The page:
I had an aneurysm about this earlier today on Facebook. And I say this as a huge fan of country music, and even a fan of Blake Shelton, Miranda Lambert and Brad Paisley.
This might be the WORST song of all time. It’s insidious garbage, and everything that’s wrong with “mainstream” country music these days. Lyrics, basically: we love beer, god, trucks, don’t like black people, but will gladly steal their musical forms, all to appeal to some imagined white redneck lowest common denominator “country fan” that the marketing department of the record label came up with. Not to mention that this kind of music leads to some kind of horrible echo chamber wherein it creates actual fans who feel that they subscribe to this idiotic world view. Stop insulting the intelligence of your audience, “mainstream” country music, all the way to the bank. I expected more, from Brad Paisley and Sheryl Crow especially.
This kind of music makes a huge amount of money by asking us to our very worst selves, by asking Americans to be their worst selves. We should expect more from this music, because it can and has always been so much more. This is not an anti-commercialism rant, or a rant about the lack of ‘authenticity’ in “mainstream” country music – Mary Chapin Carpenter, Dolly Parton, the Dixie Chicks, and Dwight Yoakam, all of these people are definitely in it to make money – and yet, they resist the kind of craven cynicism that leads to this kind of garbage:
Boys round here they’re keepin it country/ Ain’t a damn one know how to do the Dougie/ “You don’t know how to do the Dougie?”/ No, not in Kentucky.
So, just to recap – they are referencing a hip-hop song, while disparaging and distancing themselves from it, wanting the hip cachet that comes along with a “rap” while completely removing the taint of blackness. GROSS. I need to take 50 showers. I am BEYOND disappointed in Blake Shelton.
Roger understood how much movies matter, how a good one can burrow into our souls, and he never let anyone forget it. It’s hard to imagine him no longer out there watching, thinking, and writing about movies. But it’s comforting to know that he changed the way we watch, think, and write about movies forever—and for the better.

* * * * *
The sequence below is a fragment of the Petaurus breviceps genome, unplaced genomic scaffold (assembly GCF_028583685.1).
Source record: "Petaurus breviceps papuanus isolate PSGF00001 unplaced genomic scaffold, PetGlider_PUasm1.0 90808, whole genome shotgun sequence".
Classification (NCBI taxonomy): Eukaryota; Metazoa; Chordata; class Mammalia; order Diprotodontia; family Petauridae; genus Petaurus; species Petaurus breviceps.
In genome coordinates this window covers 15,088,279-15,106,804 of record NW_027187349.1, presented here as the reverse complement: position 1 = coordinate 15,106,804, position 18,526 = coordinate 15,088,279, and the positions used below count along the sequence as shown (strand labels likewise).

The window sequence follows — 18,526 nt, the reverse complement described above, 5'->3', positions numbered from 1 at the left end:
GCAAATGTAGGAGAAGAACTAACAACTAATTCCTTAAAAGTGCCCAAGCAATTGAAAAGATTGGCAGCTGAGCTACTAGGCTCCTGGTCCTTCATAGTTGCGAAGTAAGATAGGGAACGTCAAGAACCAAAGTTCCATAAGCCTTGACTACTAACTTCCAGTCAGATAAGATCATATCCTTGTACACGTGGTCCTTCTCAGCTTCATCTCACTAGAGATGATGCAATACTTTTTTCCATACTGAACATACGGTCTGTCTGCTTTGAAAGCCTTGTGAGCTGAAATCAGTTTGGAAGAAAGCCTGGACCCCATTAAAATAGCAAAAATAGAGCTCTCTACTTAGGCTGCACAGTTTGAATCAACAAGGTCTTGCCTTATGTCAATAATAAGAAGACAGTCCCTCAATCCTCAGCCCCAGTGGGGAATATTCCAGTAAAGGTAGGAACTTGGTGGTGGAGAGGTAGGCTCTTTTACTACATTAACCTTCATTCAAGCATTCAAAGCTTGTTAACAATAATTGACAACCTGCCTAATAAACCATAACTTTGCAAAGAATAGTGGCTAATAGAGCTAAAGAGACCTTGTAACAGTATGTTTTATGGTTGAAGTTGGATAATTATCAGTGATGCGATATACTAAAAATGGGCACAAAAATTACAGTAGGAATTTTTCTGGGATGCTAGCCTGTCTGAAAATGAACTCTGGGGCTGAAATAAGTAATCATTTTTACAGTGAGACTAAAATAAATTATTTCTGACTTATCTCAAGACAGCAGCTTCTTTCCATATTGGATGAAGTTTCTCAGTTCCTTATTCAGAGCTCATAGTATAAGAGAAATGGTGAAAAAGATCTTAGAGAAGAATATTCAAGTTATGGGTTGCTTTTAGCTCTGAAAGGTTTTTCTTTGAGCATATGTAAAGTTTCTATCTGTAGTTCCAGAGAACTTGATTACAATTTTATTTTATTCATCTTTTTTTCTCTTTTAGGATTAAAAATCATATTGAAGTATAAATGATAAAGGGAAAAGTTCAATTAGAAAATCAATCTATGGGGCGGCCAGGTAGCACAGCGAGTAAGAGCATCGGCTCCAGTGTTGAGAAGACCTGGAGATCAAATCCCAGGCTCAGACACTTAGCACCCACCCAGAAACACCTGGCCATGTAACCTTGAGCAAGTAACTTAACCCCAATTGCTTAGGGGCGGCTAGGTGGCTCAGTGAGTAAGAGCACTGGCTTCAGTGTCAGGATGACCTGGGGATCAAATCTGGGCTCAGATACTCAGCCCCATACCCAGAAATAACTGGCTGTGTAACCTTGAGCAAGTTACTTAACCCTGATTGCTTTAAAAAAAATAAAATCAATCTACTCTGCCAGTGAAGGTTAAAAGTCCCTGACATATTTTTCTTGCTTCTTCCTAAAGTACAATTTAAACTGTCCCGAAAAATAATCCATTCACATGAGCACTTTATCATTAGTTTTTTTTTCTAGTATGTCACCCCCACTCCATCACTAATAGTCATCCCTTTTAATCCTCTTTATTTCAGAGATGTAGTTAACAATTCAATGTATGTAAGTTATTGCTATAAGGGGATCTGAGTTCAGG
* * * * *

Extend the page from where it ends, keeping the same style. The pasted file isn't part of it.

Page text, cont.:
From Rolling Stone:
The death of Roger Ebert is a blow to movies, not just movie criticism. He energized the medium by taking it on full force, two-fisted, making it better by not letting the suits get away with anything.
From Dana Stevens, movie critic at Slate:
But he remained relentlessly modern, always alive to the particularity of the current moment he was living and curious about the one that would come next. It was that quality—paired with a seemingly bottomless reserve of intellectual and physical energy—that made him so keenly observant as a critic and such a master of the epigrammatic, fast flowing Twitter form.
And from a letter he wrote her after she wrote him when she was twelve for advice on how to become a film critic:
go to all of the good movies you can and write-write-write for any place that will print your stuff.
I have been thinking about movies a lot lately, and about criticism. Reading about Ebert, and reading about Pauline Kael recently, kind of made me wish I was better at being a critic. I’m not very good at being critical of movies. I love so many of them, even the deeply flawed ones, and I’m not great at articulating why I love them. My near-constant refrain after seeing almost anything: “I liked it.” or “I loved it.” I have never pushed myself to think hard about movies. I’m trying to change this. I’m also trying to “write-write-write” as much as I can, and submit to anywhere that will print my stuff. It’s not going well. Many of the tributes to Ebert have mentioned how since his illness he has endured so much pain and yet he was energized in his writing and commentary. I think it’s absolutely amazing and inspiring.
So I will re-read some Ebert and try to figure out how to think smarter about movies. Ebert more than anyone showed you can love movies and be thoroughly and precisely critical at the same time.